John Cleese in conversation with Appian CEO Matt Calkins at a technology conference in 2018. In another video, John Cleese demonstrates the leaps of imagination and intuition that set the human brain apart from artificial intelligence.


Google’s reCAPTCHA sometimes gets the wrong message from its images, for example by insisting a diagonally striped no parking zone is a pedestrian crosswalk. There is no arguing with it. All the internet user can do in order to move on then is play along with the error or try reloading a different image. One has to wonder if training one’s replacement for free is not enough of an indignity without also suffering the insult of having to humor an insufficiently intelligent automaton that is nonetheless a humorless and dully unimaginative know-it-all.
— Techly


10 Questions for Today’s Driver


Driverless cars will be ready for the mass market within a few years, though the question remains whether the mass market will be ready for driverless cars. There’s an incredible amount for the Artificial Intelligence (AI) behind driverless cars to learn, and for years Google has enlisted the help of internet users who train Google’s (now Waymo’s) driverless car AI whenever they tick the boxes on a reCAPTCHA relating to things seen on or around roads. Google owns reCAPTCHA, and for years has been using it for double duty as a security measure and as an AI trainer for its various projects.

Students at Hamline University in St. Paul, Minnesota, take final exams in the 1930s. Photo from the archives of Hamline University. Surely this driving test, which calls on knowledge affecting the safe passage of millions of people on the nations’ roads every day, can be taken as seriously.


What follows is a test to help you determine if you’re ready for a driverless car.

1. The rules of the road are for –
A) Lesser mortals
B) Drivers paying attention to such things
C) Sticklers and fussbudgets
D) All of the above

2. Using your turn signal is –
A) An inconvenience because your hands are otherwise occupied
B) Unnecessary because other drivers can divine your intentions
C) For losers, not an important person like you
D) All of the above

3. Using a phone while driving is –
A) Compulsory
B) The best way to update friends and family on every detail of your life
C) A good way to multitask for a superior driver like you
D) All of the above

4. Proper procedure when merging is to –
A) Come to a complete stop and wait for clear sailing on the main thoroughfare
B) Tootle along at your own speed and trust other drivers will make way for you
C) Use the opportunity to demonstrate your aggressive driving skills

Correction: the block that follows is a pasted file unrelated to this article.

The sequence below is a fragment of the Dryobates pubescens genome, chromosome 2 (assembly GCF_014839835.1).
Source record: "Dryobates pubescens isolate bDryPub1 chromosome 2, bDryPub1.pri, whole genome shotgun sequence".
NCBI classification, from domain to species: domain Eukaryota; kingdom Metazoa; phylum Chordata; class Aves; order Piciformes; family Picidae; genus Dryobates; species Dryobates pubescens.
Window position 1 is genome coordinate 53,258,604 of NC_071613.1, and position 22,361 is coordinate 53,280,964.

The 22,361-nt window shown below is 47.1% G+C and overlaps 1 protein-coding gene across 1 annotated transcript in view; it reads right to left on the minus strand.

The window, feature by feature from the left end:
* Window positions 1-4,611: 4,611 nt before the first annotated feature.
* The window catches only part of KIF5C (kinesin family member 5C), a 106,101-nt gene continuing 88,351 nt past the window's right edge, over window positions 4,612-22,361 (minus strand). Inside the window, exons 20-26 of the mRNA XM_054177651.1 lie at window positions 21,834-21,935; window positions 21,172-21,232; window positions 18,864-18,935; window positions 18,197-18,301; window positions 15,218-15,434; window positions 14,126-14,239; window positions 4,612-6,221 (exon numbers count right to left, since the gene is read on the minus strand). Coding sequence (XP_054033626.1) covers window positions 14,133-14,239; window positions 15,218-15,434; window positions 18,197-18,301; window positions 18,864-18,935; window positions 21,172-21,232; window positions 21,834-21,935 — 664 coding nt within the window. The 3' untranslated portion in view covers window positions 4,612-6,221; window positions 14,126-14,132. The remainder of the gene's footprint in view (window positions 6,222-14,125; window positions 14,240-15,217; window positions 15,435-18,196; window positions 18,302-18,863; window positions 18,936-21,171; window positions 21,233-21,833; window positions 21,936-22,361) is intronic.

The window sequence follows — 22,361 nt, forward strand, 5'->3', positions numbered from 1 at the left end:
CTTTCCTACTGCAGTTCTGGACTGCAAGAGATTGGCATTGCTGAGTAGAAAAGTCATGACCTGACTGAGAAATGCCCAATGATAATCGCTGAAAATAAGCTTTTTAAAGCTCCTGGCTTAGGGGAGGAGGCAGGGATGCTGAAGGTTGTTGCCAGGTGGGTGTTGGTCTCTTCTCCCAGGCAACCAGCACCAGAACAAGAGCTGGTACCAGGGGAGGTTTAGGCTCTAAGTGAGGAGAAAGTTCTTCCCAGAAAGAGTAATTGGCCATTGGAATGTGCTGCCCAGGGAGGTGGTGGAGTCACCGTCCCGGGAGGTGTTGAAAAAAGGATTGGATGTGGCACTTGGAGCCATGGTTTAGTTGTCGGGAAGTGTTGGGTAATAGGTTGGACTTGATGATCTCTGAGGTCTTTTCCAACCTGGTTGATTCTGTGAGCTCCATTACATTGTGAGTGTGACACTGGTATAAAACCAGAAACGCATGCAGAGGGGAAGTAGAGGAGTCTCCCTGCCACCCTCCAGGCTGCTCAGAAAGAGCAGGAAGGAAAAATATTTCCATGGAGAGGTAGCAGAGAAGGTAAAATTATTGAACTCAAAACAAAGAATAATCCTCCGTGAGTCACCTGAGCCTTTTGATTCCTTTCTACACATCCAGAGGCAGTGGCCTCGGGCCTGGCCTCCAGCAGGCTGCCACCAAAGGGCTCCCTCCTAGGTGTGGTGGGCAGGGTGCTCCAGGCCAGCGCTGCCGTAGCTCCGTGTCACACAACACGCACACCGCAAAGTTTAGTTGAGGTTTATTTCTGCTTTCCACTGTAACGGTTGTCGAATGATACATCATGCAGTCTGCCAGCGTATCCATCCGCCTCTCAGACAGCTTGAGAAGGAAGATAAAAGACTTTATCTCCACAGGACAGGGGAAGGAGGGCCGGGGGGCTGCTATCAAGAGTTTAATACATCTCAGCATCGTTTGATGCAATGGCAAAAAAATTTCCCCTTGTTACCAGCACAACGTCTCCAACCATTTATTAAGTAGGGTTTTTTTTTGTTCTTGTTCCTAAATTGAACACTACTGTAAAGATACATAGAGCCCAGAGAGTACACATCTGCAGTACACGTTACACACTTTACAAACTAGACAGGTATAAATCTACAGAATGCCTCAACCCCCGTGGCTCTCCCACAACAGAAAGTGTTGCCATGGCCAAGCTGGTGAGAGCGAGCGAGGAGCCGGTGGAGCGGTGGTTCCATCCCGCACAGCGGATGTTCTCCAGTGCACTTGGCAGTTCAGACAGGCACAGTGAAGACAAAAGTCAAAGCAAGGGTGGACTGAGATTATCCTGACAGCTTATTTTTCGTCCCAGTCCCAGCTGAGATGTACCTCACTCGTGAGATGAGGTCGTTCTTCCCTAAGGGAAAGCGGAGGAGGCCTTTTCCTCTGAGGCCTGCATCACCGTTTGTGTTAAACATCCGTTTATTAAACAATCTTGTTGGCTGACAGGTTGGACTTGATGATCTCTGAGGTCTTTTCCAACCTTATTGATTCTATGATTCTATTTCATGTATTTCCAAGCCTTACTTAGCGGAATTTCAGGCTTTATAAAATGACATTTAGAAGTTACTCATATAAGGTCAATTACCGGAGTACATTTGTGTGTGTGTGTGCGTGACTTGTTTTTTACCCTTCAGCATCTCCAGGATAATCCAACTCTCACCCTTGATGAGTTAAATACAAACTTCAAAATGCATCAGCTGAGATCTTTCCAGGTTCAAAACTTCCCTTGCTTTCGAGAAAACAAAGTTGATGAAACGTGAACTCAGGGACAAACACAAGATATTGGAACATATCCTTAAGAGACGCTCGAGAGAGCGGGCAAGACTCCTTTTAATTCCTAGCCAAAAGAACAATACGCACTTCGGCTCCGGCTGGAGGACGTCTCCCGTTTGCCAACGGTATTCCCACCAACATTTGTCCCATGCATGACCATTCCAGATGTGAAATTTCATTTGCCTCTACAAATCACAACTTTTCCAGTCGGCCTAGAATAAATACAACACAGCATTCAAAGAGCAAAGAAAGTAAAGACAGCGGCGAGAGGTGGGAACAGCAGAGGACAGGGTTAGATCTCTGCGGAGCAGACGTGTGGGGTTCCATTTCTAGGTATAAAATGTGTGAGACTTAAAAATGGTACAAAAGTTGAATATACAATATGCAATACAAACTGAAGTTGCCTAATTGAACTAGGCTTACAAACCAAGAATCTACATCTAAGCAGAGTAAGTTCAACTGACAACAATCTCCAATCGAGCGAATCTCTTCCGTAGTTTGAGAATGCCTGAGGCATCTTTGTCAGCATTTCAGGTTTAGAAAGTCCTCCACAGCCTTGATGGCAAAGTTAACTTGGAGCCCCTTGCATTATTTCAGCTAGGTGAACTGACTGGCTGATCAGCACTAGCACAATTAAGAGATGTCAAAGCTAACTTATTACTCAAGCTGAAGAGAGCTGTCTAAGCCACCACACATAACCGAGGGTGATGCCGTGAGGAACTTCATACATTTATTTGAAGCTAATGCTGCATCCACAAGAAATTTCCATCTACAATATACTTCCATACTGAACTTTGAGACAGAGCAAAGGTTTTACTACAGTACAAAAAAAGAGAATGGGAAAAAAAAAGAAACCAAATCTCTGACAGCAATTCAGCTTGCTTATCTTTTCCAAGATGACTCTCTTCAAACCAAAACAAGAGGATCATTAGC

D) All of the above

5. Waiting at a red light is a good time to –
A) Become engrossed in your phone and oblivious to the light turning green
B) Fiddle with your belongings and not notice when the light turns green
C) Creep forward every few seconds because you can’t wait for the green light
D) All of the above

6. When following another vehicle, be sure to –
A) Get as close as possible no matter how fast the other vehicle is traveling
B) Tap your brakes often because you’re following too closely to slow down using the gas pedal
C) Make impatient gestures to inform the driver in front of you of your displeasure
D) All of the above

7. Staying within your lane is –
A) Not interesting because there is no element of danger
B) Hard to do when you’re texting
C) A boring way to go around blind curves
D) All of the above

8. The speed limit is a –
A) Suggestion
B) Lower limit to speed
C) Thing only for old fogies
D) All of the above

9. Continuing to drive when very old –
A) Tests your deteriorating reflexes
B) Gives your clouded judgment a workout
C) Maintains your independence at the cost of everyone’s safety
D) All of the above

10. Driving defensively is –
A) A sign of weakness
B) Something requiring more attention than you have time for
C) Hitting the brakes frequently rather than modulating speed using the gas pedal
D) All of the above

English comic actor Rowan Atkinson as the selfish Mr. Bean.

There is only one right answer to all of the above, and if you checked it off for every question then you are ready for a driverless car, and everyone else on the road is ready for you to have one, too. Congratulations! At least our good friend AI doesn’t feel it necessary to eat a burrito and text a friend about it, all while piloting one or more tons of metal hurtling down the road.
— Techly